Institute of International Finance

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For other uses of "IIF", see IIF (disambiguation).

The Institute of International Finance, Inc. (IIF) is a global association or trade group of financial institutions. It was created by 38 banks of leading industrialized countries in 1983 in response to the international debt crisis of the early 1980s.[1] See the arguments in support of this in.[2] The IIF serves its membership in three ways:

  • Providing analysis and research to its members on emerging markets and other issues in global finance.
  • Developing and advancing views and proposals that influence the public debate on policies, including those of multilateral agencies, and on themes of common interest to participants in global financial markets.
  • Coordinating a network for members to exchange views and offer opportunities for dialogue among policy-makers, regulators, and private sector financial institutions.

The Institute's Board of Directors [3] numbers 35, led by Chairman Douglas Flint; Vice Chairmen Roberto Setúbal, Walter Kielholz, Richard E. Waugh, and Marcus Wallenberg (also Treasurer of the IIF). The IIF's President and Chief Executive Officer is Timothy D. Adams, who has held the position since February 1, 2013.[4] The Institute is headquartered in Washington, D.C., and opened its Asia Representative Office in Beijing in November 2010 and Middle East and Africa Representative Office in Dubai in 2014.[5]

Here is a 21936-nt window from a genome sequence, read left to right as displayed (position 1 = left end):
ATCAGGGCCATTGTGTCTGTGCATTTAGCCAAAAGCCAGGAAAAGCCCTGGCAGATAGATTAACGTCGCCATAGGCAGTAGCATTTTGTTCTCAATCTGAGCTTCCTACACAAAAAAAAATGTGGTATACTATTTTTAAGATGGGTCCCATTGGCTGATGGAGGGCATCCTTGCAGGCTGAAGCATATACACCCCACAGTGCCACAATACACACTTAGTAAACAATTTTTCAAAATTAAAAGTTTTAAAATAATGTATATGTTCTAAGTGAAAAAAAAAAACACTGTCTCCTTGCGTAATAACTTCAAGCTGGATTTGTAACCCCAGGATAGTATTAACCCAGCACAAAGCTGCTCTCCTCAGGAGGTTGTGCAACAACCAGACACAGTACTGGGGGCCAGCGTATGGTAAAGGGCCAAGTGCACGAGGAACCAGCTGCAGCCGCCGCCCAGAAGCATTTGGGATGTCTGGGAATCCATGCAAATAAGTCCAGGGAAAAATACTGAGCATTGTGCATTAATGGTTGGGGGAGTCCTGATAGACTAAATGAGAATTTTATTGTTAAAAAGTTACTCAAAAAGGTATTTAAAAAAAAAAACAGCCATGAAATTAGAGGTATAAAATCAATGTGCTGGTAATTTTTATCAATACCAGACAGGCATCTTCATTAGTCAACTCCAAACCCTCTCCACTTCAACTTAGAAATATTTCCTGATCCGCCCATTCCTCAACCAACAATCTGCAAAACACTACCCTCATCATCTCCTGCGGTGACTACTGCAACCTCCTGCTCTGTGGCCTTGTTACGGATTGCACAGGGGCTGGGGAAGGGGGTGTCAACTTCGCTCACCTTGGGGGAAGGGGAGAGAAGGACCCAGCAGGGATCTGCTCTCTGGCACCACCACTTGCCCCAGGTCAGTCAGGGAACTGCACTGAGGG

IIF members include most of the world's largest commercial banks and investment banks, a growing number of insurance companies and investment management firms. Associate members include multinational corporations, trading companies, export credit agencies, and multilateral agencies.

Approximately half of the Institute's members are European-based, while representation from leading financial institutions in emerging market countries is increasing steadily. By 2010, the Institute's members included over 450 of the world's leading banks and finance houses, headquartered in more than 70 countries.[6]

Former chairmen[edit]

  • William S. Ogden (Chairman of the formation committee and Interim Board, 1983)
  • Richard D. Hill (1984–1986)
  • Barry F. Sullivan (1986–1991)
  • Antoine Jeancourt-Galignani (1991–1994)
  • William R. Rhodes, Acting Chairman (April - October 1994)
  • Toyoo Gyohten (1994–1997)
  • Georges Blum (1997–1998)
  • Sir John R.H. Bond (1998–2003)
  • Josef Ackermann (2003–2012)

Key events[edit]

Acting on behalf of private creditors, the IIF has played a role in the global financial crisis of 2008 by advocating to relax subsequent attempts of self-regulation, as in the Basel III rules, the debt crises of Latin American, Asia, and the Euro zone.[7]

Greek debt crisis[edit]

Further information: Greek government-debt crisis